Farmer Focus: Still drilling winter wheat as rabbits graze

A few weeks of dry weather recently allowed more winter wheat to be drilled into good seed-beds, with most now emerging. It won’t be a bumper crop, but hopefully it will be better than spring barley.

Considering the winter weather, I am pleased with how crops look.

There are a few problem areas that need drainage attention, but I am at last starting to feel like all the work I’ve done over the past few years is starting to pay off.

See also: Crop nutrition focus saves farmer over £43,000 on costs

About the author

Matt Redman
Farmer Focus writer
Matt Redman farms 370ha just north of Cambridge and operates a contracting business specialising in spraying and direct-drilling. He also grows cereals on a small area of tenancy land and was Farm Sprayer Operator of the Year in 2014.
Read more articles by Matt Redman

However, rabbits seem to have made more of an appearance. They have severely grazed quite a few acres of winter wheat, and have kept some margins, pollen and nectar plots mown like a lawn.

I’m looking forward to getting some rabbit fencing installed around a few fields with the mid-tier capital option, now I’ve finally got my new agreement.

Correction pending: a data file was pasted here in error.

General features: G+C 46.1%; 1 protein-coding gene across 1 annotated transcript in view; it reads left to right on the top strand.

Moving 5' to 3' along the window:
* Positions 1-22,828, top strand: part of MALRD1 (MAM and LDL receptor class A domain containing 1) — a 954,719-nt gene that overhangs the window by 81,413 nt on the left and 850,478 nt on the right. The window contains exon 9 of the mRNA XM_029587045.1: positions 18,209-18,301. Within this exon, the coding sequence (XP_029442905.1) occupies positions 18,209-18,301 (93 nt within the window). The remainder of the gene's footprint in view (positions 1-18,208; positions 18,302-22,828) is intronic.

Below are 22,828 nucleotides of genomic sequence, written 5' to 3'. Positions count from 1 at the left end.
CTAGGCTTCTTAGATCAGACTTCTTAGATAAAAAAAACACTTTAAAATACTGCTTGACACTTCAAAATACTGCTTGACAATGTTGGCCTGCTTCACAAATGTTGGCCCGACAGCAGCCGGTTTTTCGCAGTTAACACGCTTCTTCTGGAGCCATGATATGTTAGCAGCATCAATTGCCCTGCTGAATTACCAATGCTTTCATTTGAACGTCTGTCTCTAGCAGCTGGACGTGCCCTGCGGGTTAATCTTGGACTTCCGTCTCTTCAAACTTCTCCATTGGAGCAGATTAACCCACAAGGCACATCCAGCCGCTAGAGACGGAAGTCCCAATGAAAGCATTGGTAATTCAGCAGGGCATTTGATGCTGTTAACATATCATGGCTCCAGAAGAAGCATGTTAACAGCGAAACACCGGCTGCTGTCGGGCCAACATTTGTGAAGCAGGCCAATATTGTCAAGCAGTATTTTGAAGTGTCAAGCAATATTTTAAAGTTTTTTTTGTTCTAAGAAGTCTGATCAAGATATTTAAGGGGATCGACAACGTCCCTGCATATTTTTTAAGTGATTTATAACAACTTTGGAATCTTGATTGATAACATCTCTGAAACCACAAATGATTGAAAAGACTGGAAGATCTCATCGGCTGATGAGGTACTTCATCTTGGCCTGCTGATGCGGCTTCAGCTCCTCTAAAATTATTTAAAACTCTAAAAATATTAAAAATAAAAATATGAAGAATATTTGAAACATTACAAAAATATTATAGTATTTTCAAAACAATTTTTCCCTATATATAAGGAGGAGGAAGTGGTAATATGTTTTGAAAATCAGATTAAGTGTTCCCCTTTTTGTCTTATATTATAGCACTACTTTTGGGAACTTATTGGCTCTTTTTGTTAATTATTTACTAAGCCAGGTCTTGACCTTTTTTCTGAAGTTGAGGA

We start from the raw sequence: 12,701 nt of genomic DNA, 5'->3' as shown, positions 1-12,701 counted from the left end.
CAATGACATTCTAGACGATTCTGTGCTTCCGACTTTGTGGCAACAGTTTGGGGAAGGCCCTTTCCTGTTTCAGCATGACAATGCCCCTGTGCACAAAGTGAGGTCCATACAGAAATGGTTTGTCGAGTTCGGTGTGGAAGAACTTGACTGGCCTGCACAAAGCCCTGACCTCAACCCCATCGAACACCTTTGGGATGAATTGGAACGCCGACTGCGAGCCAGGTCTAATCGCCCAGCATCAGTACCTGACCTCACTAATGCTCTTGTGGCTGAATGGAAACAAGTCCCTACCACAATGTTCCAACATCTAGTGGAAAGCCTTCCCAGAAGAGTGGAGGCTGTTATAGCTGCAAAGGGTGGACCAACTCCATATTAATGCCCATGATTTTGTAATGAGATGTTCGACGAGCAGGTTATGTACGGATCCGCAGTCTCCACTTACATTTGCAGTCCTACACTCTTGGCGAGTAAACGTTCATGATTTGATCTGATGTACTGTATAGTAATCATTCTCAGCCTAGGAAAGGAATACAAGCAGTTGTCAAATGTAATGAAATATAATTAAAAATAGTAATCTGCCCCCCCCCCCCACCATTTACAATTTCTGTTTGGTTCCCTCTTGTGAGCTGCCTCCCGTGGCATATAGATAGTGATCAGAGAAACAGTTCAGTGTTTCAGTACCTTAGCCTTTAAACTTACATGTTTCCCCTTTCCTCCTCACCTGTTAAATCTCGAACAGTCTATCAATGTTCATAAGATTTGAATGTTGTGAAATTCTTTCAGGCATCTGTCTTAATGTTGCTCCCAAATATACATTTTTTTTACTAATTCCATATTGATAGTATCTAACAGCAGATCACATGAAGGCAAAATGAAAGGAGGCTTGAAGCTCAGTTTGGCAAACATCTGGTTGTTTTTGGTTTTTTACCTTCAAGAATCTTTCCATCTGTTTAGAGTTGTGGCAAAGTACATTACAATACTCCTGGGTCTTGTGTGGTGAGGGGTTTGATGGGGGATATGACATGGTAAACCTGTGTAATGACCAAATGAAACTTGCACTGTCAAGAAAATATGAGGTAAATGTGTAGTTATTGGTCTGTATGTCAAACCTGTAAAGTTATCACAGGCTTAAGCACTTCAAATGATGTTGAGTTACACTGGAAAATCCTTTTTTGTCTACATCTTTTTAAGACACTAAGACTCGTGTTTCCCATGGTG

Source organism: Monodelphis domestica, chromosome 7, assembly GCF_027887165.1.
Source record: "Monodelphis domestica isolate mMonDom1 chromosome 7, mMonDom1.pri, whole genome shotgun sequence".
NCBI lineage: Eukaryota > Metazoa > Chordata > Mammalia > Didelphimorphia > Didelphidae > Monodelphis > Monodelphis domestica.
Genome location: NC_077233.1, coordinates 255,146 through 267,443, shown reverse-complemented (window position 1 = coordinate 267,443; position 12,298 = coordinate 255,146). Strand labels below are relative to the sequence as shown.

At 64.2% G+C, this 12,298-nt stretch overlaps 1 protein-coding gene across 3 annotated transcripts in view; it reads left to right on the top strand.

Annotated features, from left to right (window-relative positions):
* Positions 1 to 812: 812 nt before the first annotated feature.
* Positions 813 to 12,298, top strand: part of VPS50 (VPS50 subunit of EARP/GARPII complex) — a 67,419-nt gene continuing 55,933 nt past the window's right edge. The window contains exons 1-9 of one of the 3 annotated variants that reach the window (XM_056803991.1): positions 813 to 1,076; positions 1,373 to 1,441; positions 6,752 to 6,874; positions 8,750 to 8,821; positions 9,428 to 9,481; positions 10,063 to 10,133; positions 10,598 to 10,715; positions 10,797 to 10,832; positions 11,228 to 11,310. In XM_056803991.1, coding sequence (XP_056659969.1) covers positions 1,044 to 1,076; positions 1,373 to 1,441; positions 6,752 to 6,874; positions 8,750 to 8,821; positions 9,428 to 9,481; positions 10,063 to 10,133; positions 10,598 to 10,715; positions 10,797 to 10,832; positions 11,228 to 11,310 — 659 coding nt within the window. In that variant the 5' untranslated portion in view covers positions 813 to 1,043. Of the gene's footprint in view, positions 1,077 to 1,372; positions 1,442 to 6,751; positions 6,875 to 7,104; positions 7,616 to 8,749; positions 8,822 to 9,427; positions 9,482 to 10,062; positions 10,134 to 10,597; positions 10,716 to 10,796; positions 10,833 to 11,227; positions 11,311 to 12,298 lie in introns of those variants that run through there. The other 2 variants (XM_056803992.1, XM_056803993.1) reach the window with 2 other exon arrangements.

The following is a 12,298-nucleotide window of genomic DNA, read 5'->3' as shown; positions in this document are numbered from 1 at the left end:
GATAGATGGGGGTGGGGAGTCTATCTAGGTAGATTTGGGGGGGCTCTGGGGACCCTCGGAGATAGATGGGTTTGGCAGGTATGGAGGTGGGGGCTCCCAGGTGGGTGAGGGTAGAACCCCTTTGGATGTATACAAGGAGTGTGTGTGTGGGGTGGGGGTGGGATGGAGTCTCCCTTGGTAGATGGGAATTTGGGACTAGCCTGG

It is much the same as the old one, so will have limited impact on what happens on the ground, other than a few new capital items to help improve the farm.

Along with some Sustainable Farming Incentive options, it should help utilise the parts of the farm that struggle to give a decent return.

At this month’s AHDB Monitor Farm meeting we discussed soil management, mole ploughing and low-disturbance soil loosing.

We also discussed tyre technology, and the benefits of fitting the correct tyres and pressures to increase yield and protect soil structure.

It was a well-attended meeting, and I hope everyone went away with lots to think about, like I did.

I’ve carried out some mole ploughing each year after harvest, but conditions are always borderline too dry, or we just don’t have the time.

After discussing the correct conditions at the Monitor Farm meeting, and now I have a bigger tracked tractor for the job, I may do some problem areas through the crop this spring.

Fingers crossed for a decent February and March. The fields across the country are going to be very busy, playing catch-up, and turning things around for another harvest.

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